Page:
I looked at it with one eye closed, then the other. I squinted at it. I turned it upside down. I turned around and looked at it over one shoulder. I turned myself upside down, turning metaphorical handstands trying to find some new perspective that would make this Thing look like anything other than what I was seeing, which was a dead end. Odd that it should be, considering this Thing was what I had spent so long hoping for and pursuing.
If you’d told me in my freshman year of college (or my sophomore, junior, or senior years, for that matter) that I would be 25 before I had my first full-time, permanent job, I would have broken out in hives. If you’d told me I would spend three whole years of my life after graduating from college NOT being whatever it is I thought I was supposed to be after graduating from college, I would either have had a panic attack or been so thoroughly demoralized that I’d have needed an entire gallon of ice cream and a week’s worth of pep talks just to buck up enough to continue going to classes.
Because that’s not how the script is supposed to go. I don’t think I ever felt owed a job just for having a college degree, but I certainly didn’t expect that once I had one I’d still be found so ineligible that three years (and a few months spare change) might pass before I was found acceptable for any position.
Of course, they weren’t three empty years spent sitting on a couch in my parents’ house just being miserable and constantly applying for jobs. I worked three internships, volunteered at multiple institutions in my field, went to graduate school, and held a part-time job as a research assistant. But none of that had been intended. None of that was in The Plan. The Plan was to get a full-time job. Be a functional adult. Establish a life for myself.
So three years later, staring down the barrel of the fulfillment of those hopes and expectations, looking at the prospect of a full-time, permanent job in the field in which I want to work, why could I see nothing but a dead end? The mental acrobatics were to no avail, and I realized with some dismay that it wasn’t the job offer or my perspective that were the problem. It was my heart.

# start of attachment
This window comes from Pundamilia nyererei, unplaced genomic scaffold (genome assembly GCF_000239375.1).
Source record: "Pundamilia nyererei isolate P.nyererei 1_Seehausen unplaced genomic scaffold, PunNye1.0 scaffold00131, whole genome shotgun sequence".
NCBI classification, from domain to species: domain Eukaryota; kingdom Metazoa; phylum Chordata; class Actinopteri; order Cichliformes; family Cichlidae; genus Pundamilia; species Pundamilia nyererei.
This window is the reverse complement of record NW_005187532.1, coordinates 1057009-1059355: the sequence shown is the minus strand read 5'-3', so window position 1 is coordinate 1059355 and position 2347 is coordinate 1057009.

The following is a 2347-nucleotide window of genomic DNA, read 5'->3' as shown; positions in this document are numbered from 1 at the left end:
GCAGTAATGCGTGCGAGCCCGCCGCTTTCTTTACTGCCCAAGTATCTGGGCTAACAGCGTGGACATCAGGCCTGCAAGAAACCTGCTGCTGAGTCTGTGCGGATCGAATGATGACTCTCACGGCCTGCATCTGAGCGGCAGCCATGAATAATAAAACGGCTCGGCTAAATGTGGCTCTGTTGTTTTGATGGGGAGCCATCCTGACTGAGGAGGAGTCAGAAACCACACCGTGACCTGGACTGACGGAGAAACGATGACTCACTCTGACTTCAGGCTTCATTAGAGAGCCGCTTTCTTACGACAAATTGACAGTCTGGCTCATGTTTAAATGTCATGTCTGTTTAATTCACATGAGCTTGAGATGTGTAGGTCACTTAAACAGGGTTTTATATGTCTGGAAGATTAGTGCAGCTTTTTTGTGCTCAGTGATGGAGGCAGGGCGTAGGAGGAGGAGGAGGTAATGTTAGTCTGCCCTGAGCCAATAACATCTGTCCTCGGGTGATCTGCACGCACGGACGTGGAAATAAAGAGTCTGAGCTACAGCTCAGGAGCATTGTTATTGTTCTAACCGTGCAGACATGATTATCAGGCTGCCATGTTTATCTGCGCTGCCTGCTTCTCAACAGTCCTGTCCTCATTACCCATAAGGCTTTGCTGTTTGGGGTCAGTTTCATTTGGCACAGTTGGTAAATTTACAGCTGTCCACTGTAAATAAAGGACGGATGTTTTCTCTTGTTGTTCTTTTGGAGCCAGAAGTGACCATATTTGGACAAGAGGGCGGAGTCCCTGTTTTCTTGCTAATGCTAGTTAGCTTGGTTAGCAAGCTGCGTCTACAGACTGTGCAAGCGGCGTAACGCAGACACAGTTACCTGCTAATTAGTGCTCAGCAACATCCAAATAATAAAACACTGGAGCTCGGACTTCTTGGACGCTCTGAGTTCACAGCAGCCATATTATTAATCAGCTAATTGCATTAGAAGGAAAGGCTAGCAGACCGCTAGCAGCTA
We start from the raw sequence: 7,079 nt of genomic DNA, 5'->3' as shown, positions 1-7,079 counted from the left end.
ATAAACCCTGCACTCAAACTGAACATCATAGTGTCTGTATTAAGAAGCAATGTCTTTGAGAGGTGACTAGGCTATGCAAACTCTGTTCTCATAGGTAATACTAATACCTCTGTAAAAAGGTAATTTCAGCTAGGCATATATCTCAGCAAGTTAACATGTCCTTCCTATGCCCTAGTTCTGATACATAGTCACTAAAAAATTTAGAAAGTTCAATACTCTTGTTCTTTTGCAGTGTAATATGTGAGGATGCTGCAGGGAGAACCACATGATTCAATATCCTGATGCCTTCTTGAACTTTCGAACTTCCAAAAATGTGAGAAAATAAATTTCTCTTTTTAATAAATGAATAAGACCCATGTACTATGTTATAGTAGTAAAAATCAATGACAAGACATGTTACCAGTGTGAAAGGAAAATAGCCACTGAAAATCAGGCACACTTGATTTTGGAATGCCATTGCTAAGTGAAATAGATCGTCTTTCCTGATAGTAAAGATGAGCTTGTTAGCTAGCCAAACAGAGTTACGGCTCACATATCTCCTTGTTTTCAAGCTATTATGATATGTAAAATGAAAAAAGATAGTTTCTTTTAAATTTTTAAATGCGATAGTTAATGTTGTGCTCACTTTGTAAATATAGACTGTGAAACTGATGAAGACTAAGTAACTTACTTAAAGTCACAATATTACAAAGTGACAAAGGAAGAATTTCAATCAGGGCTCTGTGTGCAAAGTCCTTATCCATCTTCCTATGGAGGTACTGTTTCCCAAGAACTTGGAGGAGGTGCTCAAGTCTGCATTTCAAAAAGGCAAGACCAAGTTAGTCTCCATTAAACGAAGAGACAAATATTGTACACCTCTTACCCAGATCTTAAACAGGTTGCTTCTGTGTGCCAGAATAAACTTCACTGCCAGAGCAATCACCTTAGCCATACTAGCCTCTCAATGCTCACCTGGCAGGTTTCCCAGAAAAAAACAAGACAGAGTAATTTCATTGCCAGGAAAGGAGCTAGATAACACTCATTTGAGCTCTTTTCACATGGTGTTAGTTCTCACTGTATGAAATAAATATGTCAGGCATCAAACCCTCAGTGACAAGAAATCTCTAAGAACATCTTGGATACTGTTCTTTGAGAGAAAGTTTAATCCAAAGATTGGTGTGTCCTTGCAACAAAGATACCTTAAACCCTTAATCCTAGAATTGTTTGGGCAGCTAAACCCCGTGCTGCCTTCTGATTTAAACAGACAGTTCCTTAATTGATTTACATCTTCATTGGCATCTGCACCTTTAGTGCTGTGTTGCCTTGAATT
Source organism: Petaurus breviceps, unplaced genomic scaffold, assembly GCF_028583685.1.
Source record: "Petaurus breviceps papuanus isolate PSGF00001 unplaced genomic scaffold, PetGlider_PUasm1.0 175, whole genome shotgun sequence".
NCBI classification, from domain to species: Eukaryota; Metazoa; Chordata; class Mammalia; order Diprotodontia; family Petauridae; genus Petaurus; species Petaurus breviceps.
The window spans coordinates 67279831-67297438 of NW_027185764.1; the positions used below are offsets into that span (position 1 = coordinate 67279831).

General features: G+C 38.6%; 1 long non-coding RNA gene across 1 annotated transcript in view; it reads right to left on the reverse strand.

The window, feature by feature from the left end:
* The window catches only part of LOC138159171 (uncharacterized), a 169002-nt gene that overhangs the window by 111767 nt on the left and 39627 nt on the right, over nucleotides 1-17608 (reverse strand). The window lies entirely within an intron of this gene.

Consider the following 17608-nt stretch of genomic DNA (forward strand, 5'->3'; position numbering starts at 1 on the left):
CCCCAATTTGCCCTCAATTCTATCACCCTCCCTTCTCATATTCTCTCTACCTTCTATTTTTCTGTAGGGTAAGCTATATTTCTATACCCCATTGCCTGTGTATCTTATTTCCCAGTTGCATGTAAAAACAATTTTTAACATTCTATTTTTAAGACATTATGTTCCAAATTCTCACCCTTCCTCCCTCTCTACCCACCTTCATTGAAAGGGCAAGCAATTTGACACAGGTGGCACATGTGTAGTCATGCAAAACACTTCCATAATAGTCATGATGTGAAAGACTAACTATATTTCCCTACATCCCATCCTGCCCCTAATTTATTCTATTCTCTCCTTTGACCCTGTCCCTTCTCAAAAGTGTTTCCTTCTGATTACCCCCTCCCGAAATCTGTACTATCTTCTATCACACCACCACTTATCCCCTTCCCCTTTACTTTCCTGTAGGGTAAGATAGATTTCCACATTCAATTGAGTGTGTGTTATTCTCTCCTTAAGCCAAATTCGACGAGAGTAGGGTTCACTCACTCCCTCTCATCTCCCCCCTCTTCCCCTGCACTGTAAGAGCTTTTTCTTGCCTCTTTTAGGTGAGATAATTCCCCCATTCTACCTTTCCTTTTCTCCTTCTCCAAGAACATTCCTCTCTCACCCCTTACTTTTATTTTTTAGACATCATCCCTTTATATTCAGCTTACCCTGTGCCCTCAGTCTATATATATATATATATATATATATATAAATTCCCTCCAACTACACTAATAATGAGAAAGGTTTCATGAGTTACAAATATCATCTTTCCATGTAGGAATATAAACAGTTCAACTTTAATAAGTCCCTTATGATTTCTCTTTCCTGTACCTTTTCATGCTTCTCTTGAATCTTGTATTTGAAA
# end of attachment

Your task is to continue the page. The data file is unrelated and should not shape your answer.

[[Listen, Monica, can we just have one blog post where you’re not overcome by your own melodrama?]]
When you’re in your early twenties, people are eager to tell you how much time you have. The dialogue surrounding new graduates every spring is “You’re so young! You have so much time. You can travel around the world. You can take a job across the country and just pick up and go. You can go out and meet lots of new people. You can spend your money on nights out and fun experiences. You can, you can, you can! Do it now, while you have the freedom and the time – all the time in the world.”
At some point the dialogue starts to shift. “When are you finally going to settle into a job? When are you going to stop daydreaming about backpacking across Europe – you have rent to pay and responsibilities here. When are you finally going to put down roots – in places, in people, in permanence? When, when, when? Do it now, before time runs out.”